15 sept 2018

RECESS has started up again, a ministry within our church, where volunteers babysit special needs children and their siblings once a month so the parents can catch a break. I basically walk backwards bowing down to them over and over as we leave. So thankful. We went to Crystal Bridges without wearing workout clothes, sweaty pits, and pushing three kids in a two seater stroller. It was weird not having everyone stare at our usual circus.
After we sat down and scanned the not-so-crowded restaurant, a table in front of us caught our eye. It was very long, seating maybe 20 people. The girls facing us laughed in 5 second intervals at whatever was being said and when the chef came out to talk to them, they clapped and ogled like it was Eric Ripert.

Then Ryan recognized one of the guys as Walmart Sam Walton’s sons (if you’re wondering, they’re worth 140 billion). Ah, so that’s why there were courtesy laughs galore.  Shoot, I would too. It doesn’t take much for me though. One time a customer service rep at Sam’s offered to give me a refund on a product I had to buy instead of what they usually sell because at that time they were out. Without me returning the actual product. This, just because I asked if they’d be getting the one I normally like in stock again. I went beet red and kept exclaiming how nice they were and laughing crazily. (I didn’t take him up on his offer, I was too flustered.) But then Ryan recognized another guy at the table:  Moshe Safdie, the Israeli architect of the entire Crystal Bridges complex. This probably wouldn’t intrigue anyone else, but since we visit a couple times a month and love it so, it felt like a celebrity sighting to us.  After they were finished eating and stood up to chat for a bit, I encouraged Ryan to go over and shake his hand (which he later regretted not doing).

Instead of wandering around the paintings, we decided to walk through the Frank Lloyd Wright house that was disassembled elsewhere and rebuilt on the grounds. Something we never think to do with the kids. We couldn’t bring our drinks in, so left them on the ticket taker’s table outside.
After about three minutes, I was bored listening to the audio tour, which normally isn’t like me since I love looking at homes, but this one felt meh to me. And I lurve Frank Lloyd Wright’s designs. Then I heard clapping and cheering from outside. I said see ya to Ryan and ran out there, picked up my drink, and walked quickly down the path. Before we’d gone into the house, Ryan had left his phone in the restaurant and while he was getting it, I sat on a bench watching a group of friends holding balloons. “She’s almost here” and “Are you nervous” were floating around and before I knew what was going on for sure, Ryan had shown up.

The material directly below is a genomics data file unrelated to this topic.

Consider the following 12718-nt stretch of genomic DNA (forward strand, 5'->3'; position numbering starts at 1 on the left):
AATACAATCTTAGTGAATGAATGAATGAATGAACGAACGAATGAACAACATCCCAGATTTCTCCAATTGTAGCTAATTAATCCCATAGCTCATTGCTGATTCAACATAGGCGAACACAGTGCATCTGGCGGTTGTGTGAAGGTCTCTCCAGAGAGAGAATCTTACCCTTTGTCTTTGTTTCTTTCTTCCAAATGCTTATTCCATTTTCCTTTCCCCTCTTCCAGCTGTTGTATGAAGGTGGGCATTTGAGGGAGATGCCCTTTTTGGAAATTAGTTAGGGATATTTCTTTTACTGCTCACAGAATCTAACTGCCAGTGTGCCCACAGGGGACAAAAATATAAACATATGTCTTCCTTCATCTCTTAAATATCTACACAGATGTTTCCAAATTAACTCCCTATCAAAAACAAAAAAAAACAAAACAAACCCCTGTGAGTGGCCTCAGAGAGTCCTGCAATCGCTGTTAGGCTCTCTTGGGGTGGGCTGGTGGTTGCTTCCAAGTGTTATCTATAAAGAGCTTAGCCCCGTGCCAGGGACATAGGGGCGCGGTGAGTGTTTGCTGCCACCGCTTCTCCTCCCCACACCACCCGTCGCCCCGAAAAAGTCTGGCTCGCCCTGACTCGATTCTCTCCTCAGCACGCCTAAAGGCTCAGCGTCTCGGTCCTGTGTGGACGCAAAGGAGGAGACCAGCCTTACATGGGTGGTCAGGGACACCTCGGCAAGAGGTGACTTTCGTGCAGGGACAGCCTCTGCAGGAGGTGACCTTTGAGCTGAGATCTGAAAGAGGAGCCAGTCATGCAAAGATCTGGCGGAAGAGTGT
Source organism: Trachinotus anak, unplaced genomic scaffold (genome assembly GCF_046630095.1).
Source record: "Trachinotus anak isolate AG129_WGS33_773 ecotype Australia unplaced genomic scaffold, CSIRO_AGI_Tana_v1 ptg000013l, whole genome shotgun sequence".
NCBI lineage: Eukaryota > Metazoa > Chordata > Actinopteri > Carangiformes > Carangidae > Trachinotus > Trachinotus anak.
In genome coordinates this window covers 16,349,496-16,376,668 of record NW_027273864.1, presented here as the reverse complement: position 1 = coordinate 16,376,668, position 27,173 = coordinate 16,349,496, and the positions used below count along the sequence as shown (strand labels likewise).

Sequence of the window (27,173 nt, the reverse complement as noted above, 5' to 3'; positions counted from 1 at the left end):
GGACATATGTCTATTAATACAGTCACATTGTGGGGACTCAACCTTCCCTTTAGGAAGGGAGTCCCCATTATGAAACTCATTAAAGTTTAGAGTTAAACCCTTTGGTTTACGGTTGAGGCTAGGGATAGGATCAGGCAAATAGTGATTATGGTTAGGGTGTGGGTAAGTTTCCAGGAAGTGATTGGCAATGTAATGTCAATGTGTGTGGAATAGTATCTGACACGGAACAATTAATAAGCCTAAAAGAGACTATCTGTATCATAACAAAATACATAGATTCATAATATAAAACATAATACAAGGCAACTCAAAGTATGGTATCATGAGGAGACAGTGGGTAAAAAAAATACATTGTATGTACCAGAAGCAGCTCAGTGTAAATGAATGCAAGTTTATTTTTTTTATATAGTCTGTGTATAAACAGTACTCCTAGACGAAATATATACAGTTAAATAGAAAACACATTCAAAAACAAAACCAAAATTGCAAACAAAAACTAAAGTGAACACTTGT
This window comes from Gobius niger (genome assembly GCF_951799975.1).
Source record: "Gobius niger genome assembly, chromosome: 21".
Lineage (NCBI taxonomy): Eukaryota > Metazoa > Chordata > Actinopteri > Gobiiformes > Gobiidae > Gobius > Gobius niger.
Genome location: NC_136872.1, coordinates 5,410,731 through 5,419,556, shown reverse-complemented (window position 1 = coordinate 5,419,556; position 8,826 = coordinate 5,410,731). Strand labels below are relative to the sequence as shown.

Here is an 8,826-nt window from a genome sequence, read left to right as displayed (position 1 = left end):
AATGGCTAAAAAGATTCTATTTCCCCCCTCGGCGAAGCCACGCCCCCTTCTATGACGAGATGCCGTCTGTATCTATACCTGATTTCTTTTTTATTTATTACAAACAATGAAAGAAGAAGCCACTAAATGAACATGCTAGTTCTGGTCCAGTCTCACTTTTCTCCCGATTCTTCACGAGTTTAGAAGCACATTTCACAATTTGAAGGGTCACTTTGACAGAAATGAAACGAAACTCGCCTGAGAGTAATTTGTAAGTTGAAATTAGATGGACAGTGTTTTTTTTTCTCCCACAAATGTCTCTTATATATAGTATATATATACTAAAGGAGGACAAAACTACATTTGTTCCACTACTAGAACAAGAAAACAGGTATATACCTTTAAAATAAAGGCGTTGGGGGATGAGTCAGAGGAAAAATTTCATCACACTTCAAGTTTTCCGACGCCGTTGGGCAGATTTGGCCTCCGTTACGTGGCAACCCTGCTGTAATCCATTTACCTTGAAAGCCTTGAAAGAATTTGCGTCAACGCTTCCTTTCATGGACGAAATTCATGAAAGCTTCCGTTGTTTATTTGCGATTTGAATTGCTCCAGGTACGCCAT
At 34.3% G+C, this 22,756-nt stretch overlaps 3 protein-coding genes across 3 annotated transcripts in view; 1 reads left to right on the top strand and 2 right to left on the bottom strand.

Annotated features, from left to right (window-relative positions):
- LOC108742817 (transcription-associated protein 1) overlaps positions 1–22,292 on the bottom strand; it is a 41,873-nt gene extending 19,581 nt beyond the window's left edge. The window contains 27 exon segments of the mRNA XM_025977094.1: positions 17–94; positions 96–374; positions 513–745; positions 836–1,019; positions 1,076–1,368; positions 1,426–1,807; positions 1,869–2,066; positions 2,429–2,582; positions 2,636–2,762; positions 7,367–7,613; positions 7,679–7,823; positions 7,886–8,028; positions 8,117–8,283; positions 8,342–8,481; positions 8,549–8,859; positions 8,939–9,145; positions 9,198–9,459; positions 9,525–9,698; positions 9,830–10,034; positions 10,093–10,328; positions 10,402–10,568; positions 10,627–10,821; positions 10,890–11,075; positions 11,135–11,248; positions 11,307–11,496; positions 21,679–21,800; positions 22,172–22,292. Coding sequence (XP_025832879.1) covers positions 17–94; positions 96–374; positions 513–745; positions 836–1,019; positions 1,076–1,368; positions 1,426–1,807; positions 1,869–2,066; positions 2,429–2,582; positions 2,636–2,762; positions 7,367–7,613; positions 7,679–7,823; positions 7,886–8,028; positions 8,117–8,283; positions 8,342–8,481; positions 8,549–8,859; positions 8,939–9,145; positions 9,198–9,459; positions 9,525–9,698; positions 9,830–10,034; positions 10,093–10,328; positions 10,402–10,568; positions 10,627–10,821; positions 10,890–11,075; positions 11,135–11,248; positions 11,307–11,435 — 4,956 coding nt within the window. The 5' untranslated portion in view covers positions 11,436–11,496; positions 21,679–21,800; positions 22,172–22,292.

So after hearing the cheersing later on, I went back to my prey and inserted my butt into their background to find out if my prayers had been answered: that this wasn’t a “dance proposal”. Ugh. The things kids have to keep up with nowadays. (I’ve become a crotchety old man.) So I asked one of the outlyers and they said it was indeed an engagement and I squealed Congratulations, none of them knowing that my happiness was mostly because it wasn’t a teenager needing to keep up with expectations.

But, in fairness to my eye-rolling, I was partly tired from celebrating my friend’s birthday the night before. Happy Birthday AJ!

When I went up to get a beer, the bartender pulled a glass out from somewhere down below and I yelled, “OH MY GOSH, IS THIS SAFE?!?!?!?!” People on both sides of me jerked their heads around. It looked like they’d hacked it off with a saw, jagged edges all around. The girl let out a sigh and said, “It’s ice.”

This is what it looked like after melting. It was surrounded by those little ice pieces. In flight or fight, I’m a fighter and there was no way you were gonna give me that glass, lady.

So after waking up the next day with a slight headache and before our recess date night, we girls got to experience just a wonderful afternoon. This little circle of trees is becoming my favorite place to hang out now.



Ruth brought her schoolwork outside to finish and so far we’re thinking this school was a good route for us. Ryan helps with her government and bible study (girl can ask some questions!) and I do the rest because there’s no moral dilemma about addition. Last week she had to give a speech about herself for the class and afterwards, in the car, she said it went well, although her stomach hurt beforehand. Little Annie is always nearby, listening and watching, so I wonder what her experience will be like once she starts. I can’t tell you how much fun I’m having so far though.

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